Buke and Gase offer new song, USA + Dublin tour date(s) - August 29, 2014
Let's get the most fun part out of the way first: Buke and Gase have just posted their new song "Seam Esteem" to Bandcamp for free download. Grab it:
"Seam Esteem" premiered on All Songs Considered. You can also stream it on their Soundcloud.
I know what you're thinking: These announcements came out of the blue. What gives? Well, hopefully you're already one of the lucky internet browsers who caught wind of the their Soundcloud postings from March to June of this year, during which the duo shared aural snapshots & snippets of recent improvs, recording experiments & works-in-process. As the band put it: "These sketches became the basis of our Soundcloud #MondayMissions project. Inspired by an article by Brad Troemel " in The New Inquiry Magazine about "athletic aesthetics”, we began posting a short track every Monday as an exercise in communicating more with our audience and involving them in the process. This required us to take a stab at our standards of Quantity-Vs-Quality on a weekly basis, and the sense of urgency to reveal something vulnerable gave us an added creative boost."
It's finally been revealed what all this (atypical-for-them) internet activity was leading up to: namely, the finished song "Seam Esteem," some chatter about a new record in-the-works and, more concretely, a 9-date tour that will take them through the northeastern quadrant of North America: Montreal to the north, Chicago to the west, Philly to south and, naturally, a Brooklyn homecoming.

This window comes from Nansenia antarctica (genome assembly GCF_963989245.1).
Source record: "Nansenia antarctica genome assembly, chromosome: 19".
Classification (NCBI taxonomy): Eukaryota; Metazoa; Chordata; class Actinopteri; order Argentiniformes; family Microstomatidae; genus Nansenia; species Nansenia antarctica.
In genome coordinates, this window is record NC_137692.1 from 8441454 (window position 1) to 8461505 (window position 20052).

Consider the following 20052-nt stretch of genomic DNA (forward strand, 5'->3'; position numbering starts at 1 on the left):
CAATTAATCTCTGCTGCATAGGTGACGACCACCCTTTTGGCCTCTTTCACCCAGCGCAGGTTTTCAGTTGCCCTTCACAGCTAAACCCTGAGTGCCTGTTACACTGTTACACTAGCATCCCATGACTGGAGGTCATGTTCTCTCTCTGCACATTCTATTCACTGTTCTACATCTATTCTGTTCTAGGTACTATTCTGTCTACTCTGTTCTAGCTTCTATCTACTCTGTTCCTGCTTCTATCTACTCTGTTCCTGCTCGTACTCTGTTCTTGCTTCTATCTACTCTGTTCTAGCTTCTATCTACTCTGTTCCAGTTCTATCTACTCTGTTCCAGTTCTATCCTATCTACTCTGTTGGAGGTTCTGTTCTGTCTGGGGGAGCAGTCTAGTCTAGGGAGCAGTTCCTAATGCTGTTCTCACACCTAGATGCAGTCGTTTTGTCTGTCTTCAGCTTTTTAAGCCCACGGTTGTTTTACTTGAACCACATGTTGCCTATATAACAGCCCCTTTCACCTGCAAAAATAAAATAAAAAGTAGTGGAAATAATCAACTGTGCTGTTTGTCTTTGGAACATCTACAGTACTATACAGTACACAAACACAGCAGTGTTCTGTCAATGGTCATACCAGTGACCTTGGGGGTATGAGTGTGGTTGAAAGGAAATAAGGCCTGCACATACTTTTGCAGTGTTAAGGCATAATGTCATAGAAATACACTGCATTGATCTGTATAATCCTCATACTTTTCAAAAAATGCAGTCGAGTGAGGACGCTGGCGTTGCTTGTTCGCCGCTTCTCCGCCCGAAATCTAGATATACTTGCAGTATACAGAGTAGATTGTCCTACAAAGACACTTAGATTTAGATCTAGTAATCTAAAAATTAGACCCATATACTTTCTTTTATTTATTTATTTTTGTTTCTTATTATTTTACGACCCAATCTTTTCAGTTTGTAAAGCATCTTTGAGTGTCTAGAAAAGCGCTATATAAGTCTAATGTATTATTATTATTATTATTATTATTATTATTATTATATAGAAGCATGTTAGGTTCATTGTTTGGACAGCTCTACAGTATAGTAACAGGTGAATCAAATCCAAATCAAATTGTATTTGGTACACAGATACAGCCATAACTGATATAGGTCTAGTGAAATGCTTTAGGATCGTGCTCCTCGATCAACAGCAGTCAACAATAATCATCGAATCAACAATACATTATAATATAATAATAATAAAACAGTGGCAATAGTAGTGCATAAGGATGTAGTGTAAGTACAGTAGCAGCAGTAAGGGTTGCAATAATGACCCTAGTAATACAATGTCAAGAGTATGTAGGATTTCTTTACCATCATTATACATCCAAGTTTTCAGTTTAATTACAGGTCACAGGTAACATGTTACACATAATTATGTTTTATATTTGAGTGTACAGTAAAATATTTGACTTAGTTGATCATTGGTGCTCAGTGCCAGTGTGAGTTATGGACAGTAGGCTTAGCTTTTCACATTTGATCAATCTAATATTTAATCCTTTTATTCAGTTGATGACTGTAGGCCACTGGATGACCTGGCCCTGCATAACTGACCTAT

And here's another more concrete thing: the entire run of #MondayMissions in the form of a single-playlist. (At least as long as they leave it live on the interwebs.)
We'll wrap up this post with a little congrats to the Bukes on their latest experiment. We've been blown away since the day we met them with their ability to balance considerable creativity and freedom with the qualities needed to spread the products of that creativity far & wide: resourcefulness, a work ethic, self-sufficiency and a general capability to get shit done. DIY has always been part of Brassland's DNA, and continues to be part of it, be it This is the Kit's relentless European touring, or Jherek Bischoff's home-recorded orchestral innovations. But Buke and Gase have embodied the idea in ways that would challenge any band in the history of music, ever.
It's been a joy to work with them, and we hope to continue doing so — which reminds us, they're also planning to take part in this crazy event we're doing in Ireland this December. You can BUY TICKETS for their first ever Dublin gig right now. More plans in the UK and Ireland to come...
Brassland @ National Concert Hall in Ireland this December - August 20, 2014
Dia dhaoibh! We have some news for you and it's completely craic for anyone in the general vicinity of Éire. If you haven't given up on this post already due to confusion, or offense at our half-assed use of Celtic greetings & Irish slang, please read on: Brassland has plotted an event at the National Concert Hall of Ireland (NCH) this December. It's going to be awesome.
The location is Dublin; the dates are December 13 and December 14. On Saturday we'll present a marathon of individually ticketed shows. It kicks off at 3pm with three intimate gigs in their Engineering Library and finishs up that evening with our headliner in the main room:
- 3pm: Crash Ensemble performing the music of Bryce Dessner
- 4:30pm: This is the Kit
- 6:30pm: Buke and Gase
- 8:00pm: Sounds of the South featuring Frazey Ford, Matthew E. White with members of Megafaun and Fight the Big Bull performing music collected by American folklorist Alan Lomax
On Sunday, comes the European debut of Doveman's Burgundy Stain Sessions featuring:
- Glen Hansard (Swell Season, Once, The Frames)
- Paul Noonan (Bell X-1)
- Lisa O'Neill
We'll add more guests and sidepersons to this post as we confirm them.
You can BUY TICKETS right now. Or check this video playlist if you want a preview of what's in store.